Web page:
In a few specific applications, synthetic fabrics outperform natural fabrics, and as such they are to be preferred here. Two relevant examples are technical fabrics used in performance sport clothes (think of Adidas climacool, climachill and climalite, or Nike Dri-FIT), and the external layer of outerwear clothes like parkas and down jackets, which take advantage of the water-repelling properties of Polyamide and Polyester.
Some other times instead, natural fabrics would still be the theorical preferred choice over synthetic fabrics, but a compromise is to be made. So far, we have covered three of these exceptions I made, namely the dinner jacket and the gym T-shirts with respectively 40% and 34% of everyday Polyester in them, plus the Extra Slim Fit shirts with 19% of Polyamide in it. For the Polyester-blended items, their fit was just incredible and much better than the equivalent pure-natural items I tied, hence I went for the blended mix. Just to be clear: an equivalent fit could have been reached using natural fibres only, but it must have been more expensive to the manufacturer, I guess. Instead, for the Polyamide-blended shirts, an equivalent fit wouldn’t have been possible without using that high quantity of stretch fibre, and as such the purchase was a no-brainer. And by the way, those shirts also have a very smooth finish to them.
Let’s cover two more exceptions now. When I decided to overhaul my wardrobe two or so years ago, I decided to be quite comprehensive with that activity, and as such I also upgraded all items I use to stay at home. For the colder months, I ordered the Nike “Season 2 fleece tracksuit” made exclusively for JD Sports, and let me tell you this: the extra sexy masculine edge it gives you is just incredible, I use it at times to go to the local grocery shops in the neighbourhood, and it is very very much appreciated by all the ladies, ranging from young and casually dressed girls, to more mature and elegantly dressed career women, with anything in the middle. When I ordered it online, it was marketed as 100% Cotton on the website. When it arrived though, I looked at the internal label and discovered that there was a full 20% of everyday Polyester in it. I kept it, since it looked nice, and it was exactly what I was looking for, but I can tell you that in terms of breathability it’s not the best. The top comes with a full zip and is very practical indeed, just what I was looking for, and I use it very often under the down jacket or parka to go around in the colder months. Since I field tested it extensively, I can say for sure that, when the body temperature goes up during a walk, it clearly underperforms an equivalent pure-cotton fleece in terms of breathability. This is a compromise, but worth making.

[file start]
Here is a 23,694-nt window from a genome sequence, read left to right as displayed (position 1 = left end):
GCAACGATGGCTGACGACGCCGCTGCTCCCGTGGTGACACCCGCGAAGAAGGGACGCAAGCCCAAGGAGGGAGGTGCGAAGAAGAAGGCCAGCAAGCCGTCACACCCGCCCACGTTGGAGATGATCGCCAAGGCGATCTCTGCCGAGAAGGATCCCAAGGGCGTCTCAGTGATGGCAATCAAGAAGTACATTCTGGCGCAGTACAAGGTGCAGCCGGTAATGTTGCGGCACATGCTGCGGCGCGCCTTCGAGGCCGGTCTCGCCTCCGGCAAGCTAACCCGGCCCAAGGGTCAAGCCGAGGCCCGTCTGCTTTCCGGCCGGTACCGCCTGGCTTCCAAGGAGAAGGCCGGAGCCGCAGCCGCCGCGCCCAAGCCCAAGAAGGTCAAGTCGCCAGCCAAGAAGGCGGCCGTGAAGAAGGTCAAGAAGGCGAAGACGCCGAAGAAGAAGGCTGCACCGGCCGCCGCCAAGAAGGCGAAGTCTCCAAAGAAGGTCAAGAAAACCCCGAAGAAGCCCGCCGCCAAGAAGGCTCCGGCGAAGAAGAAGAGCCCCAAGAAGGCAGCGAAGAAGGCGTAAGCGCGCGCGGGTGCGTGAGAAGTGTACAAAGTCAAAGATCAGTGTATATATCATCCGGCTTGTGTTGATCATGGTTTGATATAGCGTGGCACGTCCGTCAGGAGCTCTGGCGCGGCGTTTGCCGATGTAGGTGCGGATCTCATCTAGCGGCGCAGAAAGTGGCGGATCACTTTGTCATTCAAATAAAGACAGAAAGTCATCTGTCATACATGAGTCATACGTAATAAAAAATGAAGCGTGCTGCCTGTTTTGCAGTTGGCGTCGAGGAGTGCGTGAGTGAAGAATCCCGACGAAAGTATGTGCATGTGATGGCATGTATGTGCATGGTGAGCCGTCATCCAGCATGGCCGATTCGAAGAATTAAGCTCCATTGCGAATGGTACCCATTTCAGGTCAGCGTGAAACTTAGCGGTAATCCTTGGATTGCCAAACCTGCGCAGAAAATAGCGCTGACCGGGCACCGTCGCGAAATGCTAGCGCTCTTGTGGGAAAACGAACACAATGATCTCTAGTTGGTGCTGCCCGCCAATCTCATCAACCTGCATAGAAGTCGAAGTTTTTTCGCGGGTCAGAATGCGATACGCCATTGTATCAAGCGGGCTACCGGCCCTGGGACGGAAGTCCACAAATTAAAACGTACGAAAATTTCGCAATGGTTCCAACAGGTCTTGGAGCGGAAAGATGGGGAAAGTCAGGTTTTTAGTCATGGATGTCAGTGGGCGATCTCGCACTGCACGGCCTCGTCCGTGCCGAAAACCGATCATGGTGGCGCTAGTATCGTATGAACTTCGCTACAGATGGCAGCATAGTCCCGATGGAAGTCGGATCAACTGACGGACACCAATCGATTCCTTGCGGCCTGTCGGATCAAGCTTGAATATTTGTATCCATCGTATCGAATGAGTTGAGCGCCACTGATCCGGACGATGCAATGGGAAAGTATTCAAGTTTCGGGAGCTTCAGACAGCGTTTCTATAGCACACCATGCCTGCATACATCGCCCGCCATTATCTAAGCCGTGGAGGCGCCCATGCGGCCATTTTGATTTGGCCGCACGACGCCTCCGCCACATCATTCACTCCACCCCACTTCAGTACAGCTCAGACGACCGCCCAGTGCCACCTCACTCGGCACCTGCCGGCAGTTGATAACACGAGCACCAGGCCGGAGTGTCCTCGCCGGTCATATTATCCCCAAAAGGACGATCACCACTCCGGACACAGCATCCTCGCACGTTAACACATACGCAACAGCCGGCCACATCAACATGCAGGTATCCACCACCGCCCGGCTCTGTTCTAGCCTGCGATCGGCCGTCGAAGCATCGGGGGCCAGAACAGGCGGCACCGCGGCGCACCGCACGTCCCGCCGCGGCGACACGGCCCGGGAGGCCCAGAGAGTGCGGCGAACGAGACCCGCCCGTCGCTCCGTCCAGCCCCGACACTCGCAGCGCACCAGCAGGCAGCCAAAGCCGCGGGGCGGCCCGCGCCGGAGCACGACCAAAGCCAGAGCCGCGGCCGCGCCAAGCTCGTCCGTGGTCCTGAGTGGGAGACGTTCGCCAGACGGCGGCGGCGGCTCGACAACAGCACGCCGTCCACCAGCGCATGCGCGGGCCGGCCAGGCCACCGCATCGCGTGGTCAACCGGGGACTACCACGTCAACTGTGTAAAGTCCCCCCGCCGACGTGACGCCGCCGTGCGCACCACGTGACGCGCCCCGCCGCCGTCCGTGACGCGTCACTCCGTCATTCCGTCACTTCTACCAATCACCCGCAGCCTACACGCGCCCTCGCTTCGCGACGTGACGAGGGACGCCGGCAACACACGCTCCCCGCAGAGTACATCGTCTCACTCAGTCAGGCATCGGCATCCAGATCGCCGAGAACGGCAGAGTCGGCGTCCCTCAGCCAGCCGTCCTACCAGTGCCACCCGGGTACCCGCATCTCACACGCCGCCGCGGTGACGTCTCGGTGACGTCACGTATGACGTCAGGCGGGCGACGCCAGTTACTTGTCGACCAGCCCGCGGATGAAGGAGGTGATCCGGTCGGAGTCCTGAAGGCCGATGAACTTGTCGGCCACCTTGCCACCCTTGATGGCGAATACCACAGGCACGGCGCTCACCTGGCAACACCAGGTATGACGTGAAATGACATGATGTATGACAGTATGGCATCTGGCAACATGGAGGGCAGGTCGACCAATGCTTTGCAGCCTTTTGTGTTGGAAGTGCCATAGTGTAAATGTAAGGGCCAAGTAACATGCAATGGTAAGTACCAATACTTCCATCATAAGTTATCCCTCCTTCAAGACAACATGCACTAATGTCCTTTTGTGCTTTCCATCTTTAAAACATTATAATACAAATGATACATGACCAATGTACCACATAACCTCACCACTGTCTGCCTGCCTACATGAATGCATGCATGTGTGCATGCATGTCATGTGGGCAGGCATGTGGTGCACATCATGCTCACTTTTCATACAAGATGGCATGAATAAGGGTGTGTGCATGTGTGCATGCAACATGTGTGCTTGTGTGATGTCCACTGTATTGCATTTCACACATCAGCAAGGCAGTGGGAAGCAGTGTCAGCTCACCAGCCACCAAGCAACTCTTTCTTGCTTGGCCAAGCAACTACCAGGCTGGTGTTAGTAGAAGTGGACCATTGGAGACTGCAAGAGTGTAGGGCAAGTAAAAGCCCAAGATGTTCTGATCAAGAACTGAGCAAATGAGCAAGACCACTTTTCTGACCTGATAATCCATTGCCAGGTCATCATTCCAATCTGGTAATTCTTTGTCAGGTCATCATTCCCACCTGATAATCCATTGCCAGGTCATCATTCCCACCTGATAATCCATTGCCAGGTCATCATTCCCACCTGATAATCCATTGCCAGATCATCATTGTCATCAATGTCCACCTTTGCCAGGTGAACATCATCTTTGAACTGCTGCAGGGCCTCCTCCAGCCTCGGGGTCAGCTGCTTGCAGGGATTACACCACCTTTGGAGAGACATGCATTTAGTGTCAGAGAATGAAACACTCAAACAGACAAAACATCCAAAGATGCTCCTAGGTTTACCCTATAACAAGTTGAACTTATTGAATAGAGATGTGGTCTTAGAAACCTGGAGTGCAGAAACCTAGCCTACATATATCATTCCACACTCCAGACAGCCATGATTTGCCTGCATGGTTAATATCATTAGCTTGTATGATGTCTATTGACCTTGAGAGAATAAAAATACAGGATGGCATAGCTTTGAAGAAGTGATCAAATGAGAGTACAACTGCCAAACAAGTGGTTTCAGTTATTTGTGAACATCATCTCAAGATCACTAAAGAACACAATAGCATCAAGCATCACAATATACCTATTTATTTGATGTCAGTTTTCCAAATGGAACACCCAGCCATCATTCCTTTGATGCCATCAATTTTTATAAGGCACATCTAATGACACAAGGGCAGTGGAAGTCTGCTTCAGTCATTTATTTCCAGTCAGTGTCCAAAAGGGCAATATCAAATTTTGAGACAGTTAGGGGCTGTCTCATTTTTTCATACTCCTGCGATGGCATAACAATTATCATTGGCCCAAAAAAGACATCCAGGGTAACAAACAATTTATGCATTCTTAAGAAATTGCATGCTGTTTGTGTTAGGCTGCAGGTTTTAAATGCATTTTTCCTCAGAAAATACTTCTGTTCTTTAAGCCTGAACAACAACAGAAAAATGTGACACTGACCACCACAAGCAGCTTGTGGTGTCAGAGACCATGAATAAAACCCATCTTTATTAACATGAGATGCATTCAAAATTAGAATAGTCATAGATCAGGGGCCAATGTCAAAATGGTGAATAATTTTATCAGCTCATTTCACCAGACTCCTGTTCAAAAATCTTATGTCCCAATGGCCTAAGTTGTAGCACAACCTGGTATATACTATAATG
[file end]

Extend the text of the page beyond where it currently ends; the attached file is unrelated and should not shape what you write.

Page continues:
Another exception has to do with the colour of the fabric. I was looking for some skinny cargo trousers, and all models of that brand were made of 98% Cotton 2% Elastane fabric, except for two specific colours, which contained a full 30% of Polyamide in them. In this scenario it was not something done to cut costs, but to give a specific finish to the item, which looks slightly “washed,” and to ensure an incredible fit, just like it was the case with the shirts. In addition to that, last summer, when I was looking for some T-shirts, I noticed one brand had all colours of a specific line in pure-cotton fabrics, and then one colour with 10% Viscose in it. That addition was done to give the colour the right appearance, “washed” just like the cargo trousers. In the end, I made both of these two exceptions, and bought some light green pair of cargo trousers, plus a light grey T-shirt.